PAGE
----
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Two constitutional rights that have clashed on the streets of Buffalo -- freedom of speech and the right to abortion -- were clashing again today in the nation's highest court.

The Supreme Court was hearing oral arguments on whether a Florida judge interfered with the rights of abortion protesters by placing limits on their protests.

This is the latest in a series of abortion-protest cases to reach the high court, but lawyers say this is the most far-reaching.

That's because about two dozen judges nationwide -- including U.S. District Court Judge Richard Arcara of Buffalo -- have imposed similar orders limiting abortion protests. Moreover, the case could redefine the outer limits of the First Amendment.

"The Supreme Court needs to decide once and for all how much freedom of speech pro-lifers have," said Karen Swallow Prior, a leader of the anti-abortion "rescue" movement in Buffalo.

The case centers on the protest restrictions that Judge Robert McGregor imposed in Melbourne, Fla., last year. Those restrictions include a 36-foot buffer zone around an abortion clinic where protesters are not allowed, a 300-foot zone around the clinic in which protesters cannot approach patients, and a similar 300-foot "safe zone" around the homes of clinic employees.

In reaction to blockades in Buffalo, Arcara issued an order in February 1992 that creates a 15-foot buffer zone between abortion protesters and clinic entrances. Unlike the Florida court order, Arcara's order allows "sidewalk counselors" to approach clinic patients to discuss alternatives to abortion.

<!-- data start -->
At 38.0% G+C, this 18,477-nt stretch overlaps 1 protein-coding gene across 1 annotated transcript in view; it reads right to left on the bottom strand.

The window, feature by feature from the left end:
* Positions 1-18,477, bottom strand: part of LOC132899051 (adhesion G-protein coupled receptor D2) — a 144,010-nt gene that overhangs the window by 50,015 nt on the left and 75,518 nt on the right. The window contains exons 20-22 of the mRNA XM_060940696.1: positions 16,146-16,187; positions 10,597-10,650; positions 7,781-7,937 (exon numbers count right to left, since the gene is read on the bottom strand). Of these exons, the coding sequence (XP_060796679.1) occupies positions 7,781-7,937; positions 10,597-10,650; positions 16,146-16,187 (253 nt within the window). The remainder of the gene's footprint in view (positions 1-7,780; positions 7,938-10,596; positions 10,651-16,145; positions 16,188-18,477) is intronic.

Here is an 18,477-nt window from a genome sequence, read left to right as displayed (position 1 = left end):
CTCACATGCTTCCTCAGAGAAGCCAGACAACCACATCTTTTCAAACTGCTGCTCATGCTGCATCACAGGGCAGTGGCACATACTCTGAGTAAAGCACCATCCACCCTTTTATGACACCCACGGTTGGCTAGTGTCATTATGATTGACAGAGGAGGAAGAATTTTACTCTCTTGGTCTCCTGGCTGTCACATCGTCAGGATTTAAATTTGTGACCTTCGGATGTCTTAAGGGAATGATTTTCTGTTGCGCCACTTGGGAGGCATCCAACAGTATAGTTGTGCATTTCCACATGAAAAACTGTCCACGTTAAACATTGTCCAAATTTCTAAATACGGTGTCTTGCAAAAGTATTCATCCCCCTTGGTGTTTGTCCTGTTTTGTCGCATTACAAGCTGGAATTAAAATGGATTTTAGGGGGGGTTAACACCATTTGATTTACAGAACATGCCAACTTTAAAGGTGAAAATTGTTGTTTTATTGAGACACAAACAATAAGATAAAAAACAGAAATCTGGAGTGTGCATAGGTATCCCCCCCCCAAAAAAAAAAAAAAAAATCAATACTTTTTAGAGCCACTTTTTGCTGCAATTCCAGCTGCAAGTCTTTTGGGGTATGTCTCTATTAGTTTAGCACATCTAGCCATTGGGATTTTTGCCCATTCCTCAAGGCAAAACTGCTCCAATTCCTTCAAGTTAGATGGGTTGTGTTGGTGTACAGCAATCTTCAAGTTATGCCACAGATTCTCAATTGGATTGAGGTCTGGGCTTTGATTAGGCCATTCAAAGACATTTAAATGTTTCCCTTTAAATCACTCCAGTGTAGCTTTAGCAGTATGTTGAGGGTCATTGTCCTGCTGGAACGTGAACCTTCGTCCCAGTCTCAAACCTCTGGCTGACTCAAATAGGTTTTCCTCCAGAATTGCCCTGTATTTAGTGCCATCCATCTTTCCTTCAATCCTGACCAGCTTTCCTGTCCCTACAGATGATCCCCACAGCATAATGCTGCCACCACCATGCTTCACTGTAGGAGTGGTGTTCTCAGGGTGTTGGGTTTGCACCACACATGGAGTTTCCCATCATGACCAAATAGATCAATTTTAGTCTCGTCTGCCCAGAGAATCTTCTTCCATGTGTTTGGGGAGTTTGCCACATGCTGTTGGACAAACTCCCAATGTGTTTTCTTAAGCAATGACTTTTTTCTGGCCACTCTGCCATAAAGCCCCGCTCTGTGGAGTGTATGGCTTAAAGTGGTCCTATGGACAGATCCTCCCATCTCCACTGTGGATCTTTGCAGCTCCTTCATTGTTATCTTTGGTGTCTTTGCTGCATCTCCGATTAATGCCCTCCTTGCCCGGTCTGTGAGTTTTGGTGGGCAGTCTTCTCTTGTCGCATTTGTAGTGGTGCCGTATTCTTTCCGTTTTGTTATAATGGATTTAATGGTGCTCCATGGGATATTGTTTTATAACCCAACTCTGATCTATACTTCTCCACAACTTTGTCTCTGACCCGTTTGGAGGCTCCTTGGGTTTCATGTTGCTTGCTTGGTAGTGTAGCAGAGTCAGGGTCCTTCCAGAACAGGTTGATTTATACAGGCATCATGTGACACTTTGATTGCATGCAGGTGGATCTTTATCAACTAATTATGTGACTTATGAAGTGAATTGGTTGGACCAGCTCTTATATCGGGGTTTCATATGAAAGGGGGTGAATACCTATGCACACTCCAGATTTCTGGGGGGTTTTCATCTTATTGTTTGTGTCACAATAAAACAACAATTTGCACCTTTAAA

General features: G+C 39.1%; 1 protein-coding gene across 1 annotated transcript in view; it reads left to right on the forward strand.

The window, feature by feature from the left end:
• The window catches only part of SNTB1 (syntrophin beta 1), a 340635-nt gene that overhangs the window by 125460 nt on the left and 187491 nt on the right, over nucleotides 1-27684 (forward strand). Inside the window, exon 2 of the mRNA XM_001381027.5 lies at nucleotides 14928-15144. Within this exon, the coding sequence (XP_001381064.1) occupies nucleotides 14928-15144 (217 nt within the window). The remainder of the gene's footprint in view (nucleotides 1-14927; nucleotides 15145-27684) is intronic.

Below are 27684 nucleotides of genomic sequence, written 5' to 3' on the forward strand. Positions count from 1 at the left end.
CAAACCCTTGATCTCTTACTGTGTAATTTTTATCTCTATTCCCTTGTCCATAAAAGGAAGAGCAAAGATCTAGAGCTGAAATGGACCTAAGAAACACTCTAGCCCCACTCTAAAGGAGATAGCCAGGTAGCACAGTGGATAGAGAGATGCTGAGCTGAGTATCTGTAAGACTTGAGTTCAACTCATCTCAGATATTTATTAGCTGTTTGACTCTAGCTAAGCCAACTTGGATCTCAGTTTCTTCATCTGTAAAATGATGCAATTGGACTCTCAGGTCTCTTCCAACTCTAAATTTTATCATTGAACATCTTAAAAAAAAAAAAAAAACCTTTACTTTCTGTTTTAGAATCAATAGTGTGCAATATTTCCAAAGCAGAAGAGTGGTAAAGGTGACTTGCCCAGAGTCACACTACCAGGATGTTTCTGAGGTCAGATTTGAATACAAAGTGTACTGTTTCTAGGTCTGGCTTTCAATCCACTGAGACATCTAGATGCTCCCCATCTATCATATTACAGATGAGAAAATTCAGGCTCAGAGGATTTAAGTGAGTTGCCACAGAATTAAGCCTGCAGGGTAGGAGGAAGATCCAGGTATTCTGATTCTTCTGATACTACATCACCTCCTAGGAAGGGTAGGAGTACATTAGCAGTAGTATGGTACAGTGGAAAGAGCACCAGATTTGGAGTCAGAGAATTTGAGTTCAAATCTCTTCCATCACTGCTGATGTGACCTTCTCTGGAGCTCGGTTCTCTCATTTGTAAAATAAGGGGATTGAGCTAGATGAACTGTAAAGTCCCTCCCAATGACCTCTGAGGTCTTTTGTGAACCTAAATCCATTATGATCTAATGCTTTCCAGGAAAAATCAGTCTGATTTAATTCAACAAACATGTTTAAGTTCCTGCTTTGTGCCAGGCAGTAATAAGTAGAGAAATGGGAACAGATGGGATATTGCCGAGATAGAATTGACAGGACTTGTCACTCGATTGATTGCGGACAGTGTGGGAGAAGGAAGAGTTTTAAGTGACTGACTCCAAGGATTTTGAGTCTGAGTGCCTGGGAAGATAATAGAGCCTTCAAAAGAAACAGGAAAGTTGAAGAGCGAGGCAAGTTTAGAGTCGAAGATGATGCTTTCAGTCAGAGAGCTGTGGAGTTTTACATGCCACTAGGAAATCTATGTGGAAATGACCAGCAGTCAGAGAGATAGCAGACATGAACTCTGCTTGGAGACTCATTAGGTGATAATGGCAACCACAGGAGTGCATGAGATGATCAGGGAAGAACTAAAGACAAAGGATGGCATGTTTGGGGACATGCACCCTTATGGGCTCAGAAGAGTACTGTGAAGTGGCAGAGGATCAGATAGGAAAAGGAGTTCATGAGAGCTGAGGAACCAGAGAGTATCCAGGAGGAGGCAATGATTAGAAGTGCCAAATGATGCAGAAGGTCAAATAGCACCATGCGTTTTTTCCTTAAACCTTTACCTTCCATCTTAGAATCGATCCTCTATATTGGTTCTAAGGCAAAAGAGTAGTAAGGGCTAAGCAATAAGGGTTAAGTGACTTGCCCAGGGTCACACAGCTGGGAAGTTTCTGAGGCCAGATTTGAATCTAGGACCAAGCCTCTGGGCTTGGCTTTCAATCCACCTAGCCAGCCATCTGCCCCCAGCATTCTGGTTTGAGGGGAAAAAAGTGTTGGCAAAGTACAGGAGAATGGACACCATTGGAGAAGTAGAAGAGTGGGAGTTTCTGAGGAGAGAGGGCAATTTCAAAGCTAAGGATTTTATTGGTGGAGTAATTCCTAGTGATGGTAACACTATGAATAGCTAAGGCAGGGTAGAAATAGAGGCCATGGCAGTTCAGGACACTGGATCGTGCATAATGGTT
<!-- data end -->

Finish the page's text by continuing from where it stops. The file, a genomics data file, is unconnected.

Noting those differences, lawyers say it's quite possible that the high court will overturn parts, if not all, of the Florida court order while allowing less draconian court orders such as Arcara's to stand.

"Comparing the two, the Buffalo injunction is far less restrictive in allowing for sidewalk counseling," said Glenn E. Murray, a lawyer for the Pro-Choice Network in Buffalo. "For that reason, it would stand a far greater chance of surviving a constitutional attack."

However, abortion foes argue that all "no-speech zones" -- including Arcara's 15-foot zone -- are unconstitutional.

"If no-speech zones are upheld, every form of social protest is in jeopardy," said Mat Staver, a Florida attorney who will represent the abortion protesters in today's case.

Abortion-rights advocates counter by saying that the Florida court order targets illegal conduct -- overwhelming protests that aim to shut down clinics -- rather than what the protesters say. In a court brief supporting the clinic, the Clinton administration notes that the Supreme Court has previously upheld such restrictions aimed at conduct.

Today's case -- Madsen vs. Women's Health Center Inc. -- probably won't be the last word on the issue, either. Congress is on the verge of finalizing a law making it a federal crime to blockade an abortion clinic -- a law that abortion opponents say they will also challenge in court.

Congressional negotiators Tuesday agreed on prison sentences of up to 18 months for abortion protesters who block or damage clinics or intimidate patients or staff.

The maximum federal penalties for blocking access to clinics were considerably lighter in the compromise bill than those the House had approved.

Negotiators on Tuesday resolved differences between the House and Senate versions of the bill, both passed last November.

The compromise now returns to the House and Senate for final votes.

While abortion foes trumpet the free speech issue, abortion providers say the case being argued today is about how their lives have been disrupted.

In its last action on the issue, the high court ruled in favor of the clinics, saying the federal anti-racketeering law could be used to prosecute abortion protesters. Previously, though, the court ruled that an 18th-century anti-protest law did not apply to abortion opponents.

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